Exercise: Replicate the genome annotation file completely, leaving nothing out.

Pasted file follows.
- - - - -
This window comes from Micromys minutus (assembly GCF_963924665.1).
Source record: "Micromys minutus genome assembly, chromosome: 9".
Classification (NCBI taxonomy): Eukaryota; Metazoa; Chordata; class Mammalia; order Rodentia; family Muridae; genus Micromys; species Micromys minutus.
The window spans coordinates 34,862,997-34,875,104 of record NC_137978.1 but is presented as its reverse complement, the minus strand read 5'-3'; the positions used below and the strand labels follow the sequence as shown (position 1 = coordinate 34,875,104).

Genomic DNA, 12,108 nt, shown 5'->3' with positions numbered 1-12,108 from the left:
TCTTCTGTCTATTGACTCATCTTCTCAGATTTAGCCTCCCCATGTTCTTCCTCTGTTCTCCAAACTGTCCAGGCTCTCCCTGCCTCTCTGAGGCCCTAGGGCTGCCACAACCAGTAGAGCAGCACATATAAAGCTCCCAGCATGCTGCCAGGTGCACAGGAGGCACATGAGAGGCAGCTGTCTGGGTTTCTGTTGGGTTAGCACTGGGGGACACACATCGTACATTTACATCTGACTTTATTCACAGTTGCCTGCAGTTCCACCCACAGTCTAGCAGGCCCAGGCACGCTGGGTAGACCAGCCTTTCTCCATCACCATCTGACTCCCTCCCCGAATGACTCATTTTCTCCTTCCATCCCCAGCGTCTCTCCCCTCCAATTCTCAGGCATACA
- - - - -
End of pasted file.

This window comes from Micromys minutus (assembly GCF_963924665.1).
Source record: "Micromys minutus genome assembly, chromosome: 9".
Classification (NCBI taxonomy): Eukaryota; Metazoa; Chordata; class Mammalia; order Rodentia; family Muridae; genus Micromys; species Micromys minutus.
The window spans coordinates 34,862,997-34,875,104 of record NC_137978.1 but is presented as its reverse complement, the minus strand read 5'-3'; the positions used below and the strand labels follow the sequence as shown (position 1 = coordinate 34,875,104).

Genomic DNA, 12,108 nt, shown 5'->3' with positions numbered 1-12,108 from the left:
TCTTCTGTCTATTGACTCATCTTCTCAGATTTAGCCTCCCCATGTTCTTCCTCTGTTCTCCAAACTGTCCAGGCTCTCCCTGCCTCTCTGAGGCCCTAGGGCTGCCACAACCAGTAGAGCAGCACATATAAAGCTCCCAGCATGCTGCCAGGTGCACAGGAGGCACATGAGAGGCAGCTGTCTGGGTTTCTGTTGGGTTAGCACTGGGGGACACACATCGTACATTTACATCTGACTTTATTCACAGTTGCCTGCAGTTCCACCCACAGTCTAGCAGGCCCAGGCACGCTGGGTAGACCAGCCTTTCTCCATCACCATCTGACTCCCTCCCCGAATGACTCATTTTCTCCTTCCATCCCCAGCGTCTCTCCCCTCCAATTCTCAGGCATACA